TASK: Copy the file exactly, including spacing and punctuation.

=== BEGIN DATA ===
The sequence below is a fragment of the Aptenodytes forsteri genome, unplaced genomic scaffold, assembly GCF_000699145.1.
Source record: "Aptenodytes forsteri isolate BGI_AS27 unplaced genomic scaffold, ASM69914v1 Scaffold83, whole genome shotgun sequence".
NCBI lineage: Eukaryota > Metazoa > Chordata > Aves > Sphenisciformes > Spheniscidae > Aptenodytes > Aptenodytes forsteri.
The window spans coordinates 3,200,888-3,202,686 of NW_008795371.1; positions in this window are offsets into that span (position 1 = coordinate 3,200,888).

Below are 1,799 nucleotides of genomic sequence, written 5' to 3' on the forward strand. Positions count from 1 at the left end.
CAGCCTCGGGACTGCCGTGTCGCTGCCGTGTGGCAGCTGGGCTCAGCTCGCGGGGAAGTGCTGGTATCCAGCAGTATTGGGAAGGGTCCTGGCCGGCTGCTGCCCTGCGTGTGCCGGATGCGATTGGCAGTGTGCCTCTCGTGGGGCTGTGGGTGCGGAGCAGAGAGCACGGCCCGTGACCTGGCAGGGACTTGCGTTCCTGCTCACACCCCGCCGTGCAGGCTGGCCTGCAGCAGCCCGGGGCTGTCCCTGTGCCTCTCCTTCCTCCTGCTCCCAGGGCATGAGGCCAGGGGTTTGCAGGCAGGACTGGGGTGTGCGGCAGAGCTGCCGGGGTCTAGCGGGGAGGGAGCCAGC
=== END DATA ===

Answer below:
The sequence below is a fragment of the Aptenodytes forsteri genome, unplaced genomic scaffold, assembly GCF_000699145.1.
Source record: "Aptenodytes forsteri isolate BGI_AS27 unplaced genomic scaffold, ASM69914v1 Scaffold83, whole genome shotgun sequence".
NCBI lineage: Eukaryota > Metazoa > Chordata > Aves > Sphenisciformes > Spheniscidae > Aptenodytes > Aptenodytes forsteri.
The window spans coordinates 3,200,888-3,202,686 of NW_008795371.1; positions in this window are offsets into that span (position 1 = coordinate 3,200,888).

Below are 1,799 nucleotides of genomic sequence, written 5' to 3' on the forward strand. Positions count from 1 at the left end.
CAGCCTCGGGACTGCCGTGTCGCTGCCGTGTGGCAGCTGGGCTCAGCTCGCGGGGAAGTGCTGGTATCCAGCAGTATTGGGAAGGGTCCTGGCCGGCTGCTGCCCTGCGTGTGCCGGATGCGATTGGCAGTGTGCCTCTCGTGGGGCTGTGGGTGCGGAGCAGAGAGCACGGCCCGTGACCTGGCAGGGACTTGCGTTCCTGCTCACACCCCGCCGTGCAGGCTGGCCTGCAGCAGCCCGGGGCTGTCCCTGTGCCTCTCCTTCCTCCTGCTCCCAGGGCATGAGGCCAGGGGTTTGCAGGCAGGACTGGGGTGTGCGGCAGAGCTGCCGGGGTCTAGCGGGGAGGGAGCCAGC